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Volunteering at Scouts is changing to help us reach more young people

Volunteering is changing to help us reach more young people

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Community birdhouses

Choose your birdhouse and build a new home for our feathered friends.

Back to Activities

You’ll need

  • Equipment depends on chosen birdhouse (see options below)
  • Stepladder
Activity plan (Community birdhouses)
PDF – 1.0MB

Before you begin 

  • Use the safety checklist to help you plan and risk assess your activity. Additional help to carry out your risk assessment, including examples can be found here. Don’t forget to make sure all young people and adults involved in the activity know how to take part safely. 
  • Make sure you’ll have enough adult helpers. You may need some parents and carers to help if you’re short on helpers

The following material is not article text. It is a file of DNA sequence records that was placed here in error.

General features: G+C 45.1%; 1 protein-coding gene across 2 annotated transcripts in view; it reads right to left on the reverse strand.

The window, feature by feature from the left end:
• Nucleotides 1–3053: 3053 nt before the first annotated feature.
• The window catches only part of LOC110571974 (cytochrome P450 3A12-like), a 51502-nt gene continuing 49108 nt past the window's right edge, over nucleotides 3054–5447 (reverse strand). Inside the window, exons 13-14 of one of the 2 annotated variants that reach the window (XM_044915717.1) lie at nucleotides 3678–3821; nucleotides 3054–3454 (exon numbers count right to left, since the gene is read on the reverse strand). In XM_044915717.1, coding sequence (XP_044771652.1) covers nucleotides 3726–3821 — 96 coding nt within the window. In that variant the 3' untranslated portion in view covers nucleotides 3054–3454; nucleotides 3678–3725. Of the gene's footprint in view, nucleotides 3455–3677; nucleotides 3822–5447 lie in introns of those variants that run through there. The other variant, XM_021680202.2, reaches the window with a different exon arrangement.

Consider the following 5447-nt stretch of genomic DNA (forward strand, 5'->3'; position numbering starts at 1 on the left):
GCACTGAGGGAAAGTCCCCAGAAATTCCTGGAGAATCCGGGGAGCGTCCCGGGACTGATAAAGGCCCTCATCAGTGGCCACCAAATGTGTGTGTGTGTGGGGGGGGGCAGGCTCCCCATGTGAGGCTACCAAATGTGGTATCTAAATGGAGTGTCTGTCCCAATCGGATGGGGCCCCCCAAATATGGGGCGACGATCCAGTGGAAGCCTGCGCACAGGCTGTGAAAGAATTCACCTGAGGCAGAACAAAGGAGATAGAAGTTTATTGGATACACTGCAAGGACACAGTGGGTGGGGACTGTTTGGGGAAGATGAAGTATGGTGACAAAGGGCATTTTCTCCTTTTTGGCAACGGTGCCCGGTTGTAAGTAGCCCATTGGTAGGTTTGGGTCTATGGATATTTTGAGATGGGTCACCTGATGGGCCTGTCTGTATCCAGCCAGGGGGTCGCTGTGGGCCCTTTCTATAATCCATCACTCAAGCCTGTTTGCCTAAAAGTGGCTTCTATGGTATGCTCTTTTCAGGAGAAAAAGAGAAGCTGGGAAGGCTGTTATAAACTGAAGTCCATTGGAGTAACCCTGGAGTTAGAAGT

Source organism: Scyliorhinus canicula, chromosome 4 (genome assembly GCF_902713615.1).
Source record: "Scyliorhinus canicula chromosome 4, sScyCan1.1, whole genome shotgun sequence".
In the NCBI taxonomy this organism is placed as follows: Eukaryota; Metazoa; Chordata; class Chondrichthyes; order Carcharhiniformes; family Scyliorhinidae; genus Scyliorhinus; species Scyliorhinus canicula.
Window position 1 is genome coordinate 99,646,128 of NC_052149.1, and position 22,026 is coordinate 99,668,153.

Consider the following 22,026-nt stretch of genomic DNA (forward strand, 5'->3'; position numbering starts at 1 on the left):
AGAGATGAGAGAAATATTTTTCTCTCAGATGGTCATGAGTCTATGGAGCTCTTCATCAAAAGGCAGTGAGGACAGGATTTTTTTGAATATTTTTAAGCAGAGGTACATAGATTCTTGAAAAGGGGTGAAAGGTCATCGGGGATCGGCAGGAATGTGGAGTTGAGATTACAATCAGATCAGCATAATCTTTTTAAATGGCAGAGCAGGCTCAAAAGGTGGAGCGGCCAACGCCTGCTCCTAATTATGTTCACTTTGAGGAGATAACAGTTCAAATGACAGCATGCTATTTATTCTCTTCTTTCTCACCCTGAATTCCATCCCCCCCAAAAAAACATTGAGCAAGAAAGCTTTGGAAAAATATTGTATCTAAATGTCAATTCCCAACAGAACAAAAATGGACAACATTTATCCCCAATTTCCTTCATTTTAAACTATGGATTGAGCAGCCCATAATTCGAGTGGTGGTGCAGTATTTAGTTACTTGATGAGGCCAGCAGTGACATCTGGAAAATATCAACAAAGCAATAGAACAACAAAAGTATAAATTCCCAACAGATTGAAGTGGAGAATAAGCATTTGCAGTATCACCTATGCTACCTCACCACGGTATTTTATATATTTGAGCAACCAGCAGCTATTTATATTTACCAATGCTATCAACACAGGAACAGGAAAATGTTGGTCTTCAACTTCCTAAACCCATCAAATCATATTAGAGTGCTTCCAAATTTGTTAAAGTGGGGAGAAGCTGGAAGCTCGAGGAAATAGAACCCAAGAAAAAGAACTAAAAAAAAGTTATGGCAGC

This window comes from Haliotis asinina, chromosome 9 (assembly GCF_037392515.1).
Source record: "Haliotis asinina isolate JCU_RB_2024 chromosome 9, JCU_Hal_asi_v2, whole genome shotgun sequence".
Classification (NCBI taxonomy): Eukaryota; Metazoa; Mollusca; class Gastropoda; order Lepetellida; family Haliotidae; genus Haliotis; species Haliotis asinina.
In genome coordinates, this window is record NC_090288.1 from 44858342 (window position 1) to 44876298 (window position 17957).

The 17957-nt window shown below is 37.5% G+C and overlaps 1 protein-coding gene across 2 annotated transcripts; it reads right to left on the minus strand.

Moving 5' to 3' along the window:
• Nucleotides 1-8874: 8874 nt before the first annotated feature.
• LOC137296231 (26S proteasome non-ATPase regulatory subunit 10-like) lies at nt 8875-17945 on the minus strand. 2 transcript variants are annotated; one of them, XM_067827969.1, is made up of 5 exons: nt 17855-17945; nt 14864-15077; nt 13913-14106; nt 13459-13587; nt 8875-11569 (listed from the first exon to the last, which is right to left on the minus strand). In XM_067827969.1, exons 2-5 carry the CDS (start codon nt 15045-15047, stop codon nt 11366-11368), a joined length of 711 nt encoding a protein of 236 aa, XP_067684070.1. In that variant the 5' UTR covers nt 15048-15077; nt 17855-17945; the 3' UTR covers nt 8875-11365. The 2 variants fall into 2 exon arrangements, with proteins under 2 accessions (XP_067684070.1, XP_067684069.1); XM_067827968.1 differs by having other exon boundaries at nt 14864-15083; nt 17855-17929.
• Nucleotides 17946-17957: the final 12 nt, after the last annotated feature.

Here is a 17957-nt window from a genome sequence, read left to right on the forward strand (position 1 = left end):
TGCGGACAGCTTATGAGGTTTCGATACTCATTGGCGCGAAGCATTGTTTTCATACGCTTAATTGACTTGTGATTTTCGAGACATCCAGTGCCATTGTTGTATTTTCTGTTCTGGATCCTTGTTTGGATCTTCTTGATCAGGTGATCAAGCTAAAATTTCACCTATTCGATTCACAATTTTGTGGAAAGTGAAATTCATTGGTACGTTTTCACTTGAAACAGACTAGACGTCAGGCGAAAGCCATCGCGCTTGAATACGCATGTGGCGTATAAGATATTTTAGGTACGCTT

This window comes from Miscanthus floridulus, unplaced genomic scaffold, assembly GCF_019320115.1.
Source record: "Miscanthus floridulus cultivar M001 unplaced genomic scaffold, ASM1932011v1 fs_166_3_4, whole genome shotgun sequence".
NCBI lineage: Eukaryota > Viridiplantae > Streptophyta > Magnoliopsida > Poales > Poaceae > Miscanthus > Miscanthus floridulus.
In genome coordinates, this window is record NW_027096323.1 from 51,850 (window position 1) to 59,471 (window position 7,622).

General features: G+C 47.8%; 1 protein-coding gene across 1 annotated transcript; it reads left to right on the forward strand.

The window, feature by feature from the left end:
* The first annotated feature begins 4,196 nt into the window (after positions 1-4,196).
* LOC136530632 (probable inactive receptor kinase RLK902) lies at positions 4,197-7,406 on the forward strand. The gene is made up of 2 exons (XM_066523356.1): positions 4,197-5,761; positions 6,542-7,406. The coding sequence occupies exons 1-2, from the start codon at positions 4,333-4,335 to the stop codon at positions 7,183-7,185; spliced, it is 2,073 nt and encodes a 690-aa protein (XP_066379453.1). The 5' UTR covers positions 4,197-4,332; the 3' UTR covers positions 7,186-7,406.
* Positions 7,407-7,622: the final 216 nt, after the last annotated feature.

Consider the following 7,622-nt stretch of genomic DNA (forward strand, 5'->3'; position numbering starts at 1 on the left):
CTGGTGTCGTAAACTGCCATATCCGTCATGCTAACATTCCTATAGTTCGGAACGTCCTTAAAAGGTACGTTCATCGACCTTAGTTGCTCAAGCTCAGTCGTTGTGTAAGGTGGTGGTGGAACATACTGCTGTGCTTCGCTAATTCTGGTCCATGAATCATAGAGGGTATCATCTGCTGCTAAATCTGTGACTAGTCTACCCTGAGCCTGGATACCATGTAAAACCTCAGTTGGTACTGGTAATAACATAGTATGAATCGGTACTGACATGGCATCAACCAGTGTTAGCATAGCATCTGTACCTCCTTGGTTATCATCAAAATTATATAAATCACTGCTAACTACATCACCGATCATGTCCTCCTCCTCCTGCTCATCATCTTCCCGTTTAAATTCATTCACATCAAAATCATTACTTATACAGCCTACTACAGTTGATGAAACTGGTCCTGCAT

Chat about biodiversity

  1. Everyone should try to remember what biodiversity means.

You might remember that WWF talk about biodiversity as the ‘magic ingredient that enables the world to work smoothly’. People could talk about how different plants and animals work together in an environment. 

  1. The person leading the activity should choose one of the example ecosystems from Web of life (insert link once uploaded).
  2. Everyone should name as many plants and animals in that ecosystem as they can. Can they name one thing they might eat or be eaten by?

Birdwatch walk

Choose somewhere to go for a walk in your local area. How many different birds can you spot? Are there any birdhouses or can you see any nests? Are there any good spots to put your birdhouses?